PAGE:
Distributive Leadership: Leading for Success and Sustainment
“In my old school we did….” “When I was in…. we did…” “Why are we doing this?”
Have you been in a meeting where statements like the above have been repeated throughout? Statements like these are regulars in the international school setting. So, how do we deal with them? Going further, how do we move from these situations where we are repeating the answers to these questions, re-iterating our school’s vision and reminding teachers of our goals, aims, mission and purpose? We build a culture, a culture of participation, a culture of growing leaders from within, a culture of independent, self-believing thinkers.
The International School Phenomena
International schools have seen steady and significant growth over the last decade. In 2006, Brummit’s future projections suggested that 11,000 international schools catering for 4.9 million students would be in place by 2020.
“In our times, globalization and cosmopolitism are terms that speak to the intensification of border crossing, and in connection to education to the global conditions and possibilities that are directing change in learning and teachers. Much of this change demands a rethinking of the identities of the teacher and a re-envisioning of the work of teaching. (Harper & Dunkerly, 2013:279).
The international school setting brings together professionals from all walks of life, with diverse backgrounds and expertise. We have seen schools adapting different curriculums and teachers having to adapt to a curriculum that they may have never experienced. Leadership will require diverse types of expertise and forms of leadership flexible enough to meet changing challenges and new demands. There is a growing recognition that the old organizational structures of schooling simply do not fit the requirements of learning in the twenty-first century.
Distributed Leadership for Survival, Success and Sustainment
“Distributed leadership is about much more than just sharing out tasks rather it also embraces an approach that is shared in which the staff within the organization are authentically engaged and can influence the culture, philosophy and direction.” (PriceWaterhouseCooper: 2007)
The research has shown that high-performing leadership teams are characterized by internal coherence and unity, a clear focus on high standards, two-way communication with internal and external stakeholders and a commitment to distributed leadership. Within every school there is a sleeping giant of teacher leadership, which can be a strong catalyst for making change. [inlinetweet prefix=”” tweeter=”” suffix=””]One of the main underlying principles of distributive leadership is trust[/inlinetweet], building relationships based on trust and respect.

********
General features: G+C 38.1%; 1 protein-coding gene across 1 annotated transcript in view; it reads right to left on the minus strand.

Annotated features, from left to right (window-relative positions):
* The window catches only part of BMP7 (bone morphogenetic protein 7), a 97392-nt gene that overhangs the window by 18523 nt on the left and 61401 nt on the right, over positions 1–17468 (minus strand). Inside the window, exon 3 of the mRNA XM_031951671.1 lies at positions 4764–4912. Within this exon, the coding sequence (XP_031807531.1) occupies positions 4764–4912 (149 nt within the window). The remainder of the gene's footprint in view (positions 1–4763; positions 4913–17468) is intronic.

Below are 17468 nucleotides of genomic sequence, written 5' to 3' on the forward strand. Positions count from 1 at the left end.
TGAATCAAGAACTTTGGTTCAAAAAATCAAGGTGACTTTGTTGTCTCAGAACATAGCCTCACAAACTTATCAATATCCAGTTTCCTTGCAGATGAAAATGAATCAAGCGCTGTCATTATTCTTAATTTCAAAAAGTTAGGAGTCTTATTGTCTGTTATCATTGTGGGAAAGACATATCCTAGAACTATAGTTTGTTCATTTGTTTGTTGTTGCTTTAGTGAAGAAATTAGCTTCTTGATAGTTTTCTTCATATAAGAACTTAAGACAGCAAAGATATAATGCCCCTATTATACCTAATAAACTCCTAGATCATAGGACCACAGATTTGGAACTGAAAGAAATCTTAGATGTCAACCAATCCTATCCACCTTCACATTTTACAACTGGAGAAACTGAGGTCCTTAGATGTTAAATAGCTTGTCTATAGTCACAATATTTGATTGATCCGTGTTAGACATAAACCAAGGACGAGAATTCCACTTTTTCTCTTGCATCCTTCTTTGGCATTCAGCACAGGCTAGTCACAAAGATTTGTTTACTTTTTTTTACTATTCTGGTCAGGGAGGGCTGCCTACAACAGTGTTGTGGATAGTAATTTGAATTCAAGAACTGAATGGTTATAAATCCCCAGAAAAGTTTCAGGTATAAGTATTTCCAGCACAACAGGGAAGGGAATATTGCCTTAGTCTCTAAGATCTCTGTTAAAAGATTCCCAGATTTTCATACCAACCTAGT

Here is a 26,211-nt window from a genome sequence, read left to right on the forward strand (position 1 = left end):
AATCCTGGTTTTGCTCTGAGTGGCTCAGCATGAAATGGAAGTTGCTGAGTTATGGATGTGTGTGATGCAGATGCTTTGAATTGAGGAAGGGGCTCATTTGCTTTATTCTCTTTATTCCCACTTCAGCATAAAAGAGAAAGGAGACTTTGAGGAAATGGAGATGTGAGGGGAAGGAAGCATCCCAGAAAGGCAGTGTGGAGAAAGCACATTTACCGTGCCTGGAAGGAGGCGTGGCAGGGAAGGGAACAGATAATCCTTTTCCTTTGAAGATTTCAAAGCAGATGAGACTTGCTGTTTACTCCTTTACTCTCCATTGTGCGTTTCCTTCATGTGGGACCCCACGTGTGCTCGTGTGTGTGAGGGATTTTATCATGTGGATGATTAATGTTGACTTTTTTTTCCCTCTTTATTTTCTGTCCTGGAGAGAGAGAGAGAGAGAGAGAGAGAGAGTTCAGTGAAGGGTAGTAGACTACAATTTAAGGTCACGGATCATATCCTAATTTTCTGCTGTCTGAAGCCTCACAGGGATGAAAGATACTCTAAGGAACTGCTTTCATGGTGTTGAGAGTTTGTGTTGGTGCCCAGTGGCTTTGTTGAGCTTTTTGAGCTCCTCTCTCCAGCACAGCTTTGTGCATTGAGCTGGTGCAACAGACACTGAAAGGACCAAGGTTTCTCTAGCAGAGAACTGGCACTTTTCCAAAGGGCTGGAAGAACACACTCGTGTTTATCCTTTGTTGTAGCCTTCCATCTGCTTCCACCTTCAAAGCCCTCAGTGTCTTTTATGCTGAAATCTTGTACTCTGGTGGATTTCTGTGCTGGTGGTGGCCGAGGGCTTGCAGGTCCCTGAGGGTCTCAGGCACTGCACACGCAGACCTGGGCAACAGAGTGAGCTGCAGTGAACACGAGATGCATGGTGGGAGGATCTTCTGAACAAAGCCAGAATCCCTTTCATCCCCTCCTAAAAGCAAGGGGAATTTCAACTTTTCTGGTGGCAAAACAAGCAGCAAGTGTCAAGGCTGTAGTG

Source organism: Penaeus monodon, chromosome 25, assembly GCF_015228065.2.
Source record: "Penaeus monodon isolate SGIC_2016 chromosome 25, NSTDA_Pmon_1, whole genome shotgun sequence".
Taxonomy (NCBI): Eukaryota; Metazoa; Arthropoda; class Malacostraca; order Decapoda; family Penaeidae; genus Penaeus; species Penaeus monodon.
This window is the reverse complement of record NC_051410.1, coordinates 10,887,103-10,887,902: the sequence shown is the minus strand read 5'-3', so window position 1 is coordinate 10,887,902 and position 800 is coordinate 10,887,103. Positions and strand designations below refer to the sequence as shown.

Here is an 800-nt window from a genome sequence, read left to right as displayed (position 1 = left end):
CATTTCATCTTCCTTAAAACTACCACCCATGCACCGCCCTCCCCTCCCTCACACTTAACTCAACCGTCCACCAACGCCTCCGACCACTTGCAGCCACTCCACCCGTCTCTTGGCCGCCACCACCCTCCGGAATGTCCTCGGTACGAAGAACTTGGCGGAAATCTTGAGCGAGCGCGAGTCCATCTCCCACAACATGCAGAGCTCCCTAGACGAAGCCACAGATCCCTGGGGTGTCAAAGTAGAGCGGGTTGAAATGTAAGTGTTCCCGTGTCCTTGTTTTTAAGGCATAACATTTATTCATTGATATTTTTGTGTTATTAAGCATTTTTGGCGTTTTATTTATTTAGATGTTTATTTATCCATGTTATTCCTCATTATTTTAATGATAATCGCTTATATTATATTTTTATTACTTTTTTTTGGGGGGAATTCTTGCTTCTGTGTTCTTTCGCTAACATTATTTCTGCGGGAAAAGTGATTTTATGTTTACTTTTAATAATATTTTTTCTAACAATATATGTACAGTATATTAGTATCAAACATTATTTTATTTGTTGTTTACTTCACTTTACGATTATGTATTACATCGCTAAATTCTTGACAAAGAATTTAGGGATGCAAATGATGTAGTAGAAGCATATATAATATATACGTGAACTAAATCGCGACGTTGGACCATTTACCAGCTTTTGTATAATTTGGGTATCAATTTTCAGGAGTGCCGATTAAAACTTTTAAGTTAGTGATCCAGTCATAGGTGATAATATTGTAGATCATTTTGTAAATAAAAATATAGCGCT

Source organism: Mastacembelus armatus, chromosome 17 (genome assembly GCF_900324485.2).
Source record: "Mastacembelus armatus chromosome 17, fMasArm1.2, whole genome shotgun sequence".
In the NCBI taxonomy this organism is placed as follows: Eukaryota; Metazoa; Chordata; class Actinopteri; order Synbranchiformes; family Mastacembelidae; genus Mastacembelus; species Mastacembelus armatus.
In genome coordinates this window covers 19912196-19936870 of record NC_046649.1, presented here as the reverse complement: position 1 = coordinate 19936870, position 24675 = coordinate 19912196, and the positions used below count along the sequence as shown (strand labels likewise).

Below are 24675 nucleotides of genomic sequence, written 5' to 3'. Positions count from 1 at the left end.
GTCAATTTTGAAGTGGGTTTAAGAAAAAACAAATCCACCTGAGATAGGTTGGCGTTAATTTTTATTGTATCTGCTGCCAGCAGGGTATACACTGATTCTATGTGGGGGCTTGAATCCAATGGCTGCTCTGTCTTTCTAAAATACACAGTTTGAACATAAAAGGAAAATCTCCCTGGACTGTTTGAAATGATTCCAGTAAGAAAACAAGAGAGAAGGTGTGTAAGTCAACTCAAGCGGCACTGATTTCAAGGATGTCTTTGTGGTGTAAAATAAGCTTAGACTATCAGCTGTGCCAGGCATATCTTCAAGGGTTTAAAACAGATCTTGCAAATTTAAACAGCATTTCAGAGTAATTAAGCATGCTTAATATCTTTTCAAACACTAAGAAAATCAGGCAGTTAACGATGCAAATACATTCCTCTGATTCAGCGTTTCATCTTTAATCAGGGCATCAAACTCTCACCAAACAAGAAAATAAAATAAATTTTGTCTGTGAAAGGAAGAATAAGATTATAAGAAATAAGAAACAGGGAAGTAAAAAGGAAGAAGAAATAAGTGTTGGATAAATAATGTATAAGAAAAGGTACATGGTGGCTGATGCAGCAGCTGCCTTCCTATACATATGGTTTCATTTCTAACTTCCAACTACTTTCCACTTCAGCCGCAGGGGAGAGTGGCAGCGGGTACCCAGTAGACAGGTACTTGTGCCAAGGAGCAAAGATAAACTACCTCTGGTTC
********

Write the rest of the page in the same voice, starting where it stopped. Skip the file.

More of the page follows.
Caravatti (2014) found during their study of international education that of the 1,358 teachers they interviewed, 83% of those teachers had temporary contracts. The transient nature of the school and staff turnover can be a challenge. Especially when one of the underlying values of distributive leadership is relationships and trust, it can prove difficult to build relationships with a high turnover of staff. Trust can take time, and with the international setting, sometimes time is not on our side to do this.
We must develop new ways of building relationships and earning trust at a faster pace than the norm.
“The basic idea of distributed leadership is not very complicated. In any organized system, people typically specialize or develop particular competencies. It is the ‘glue’ of a common task or goal – improvement of instruction – and a common frame of values for how to approach that task – culture – that keeps distributing leadership from becoming another version of loose coupling.” Elmore (2000)
To conclude with an overall sense of distributive leadership, the below quote is one of my favorites. How does this translate into education? When you walk into a school, it means you can ask any member of staff what they are doing and why. Everyone will give you the same answer- I am part of providing the best education for these students. Whether it is the security, the janitor, the teacher, cafeteria staff or the principal. There is a common goal and vision, and we all have our part to play.
“President John F. Kennedy was visiting NASA headquarters for the first time, in 1961. While touring the facility, he introduced himself to a janitor who was mopping the floor and asked him what he did at NASA. The janitor replied, ‘I’m helping put a man on the moon!'”
Niamh began her career as a social care worker specializing with mental health and special needs. She completed her Post-graduate in Education and she has just completed her Masters in Educational Leadership and Administration. Niamh is going into her sixth year in International Education and currently resides in Abu Dhabi.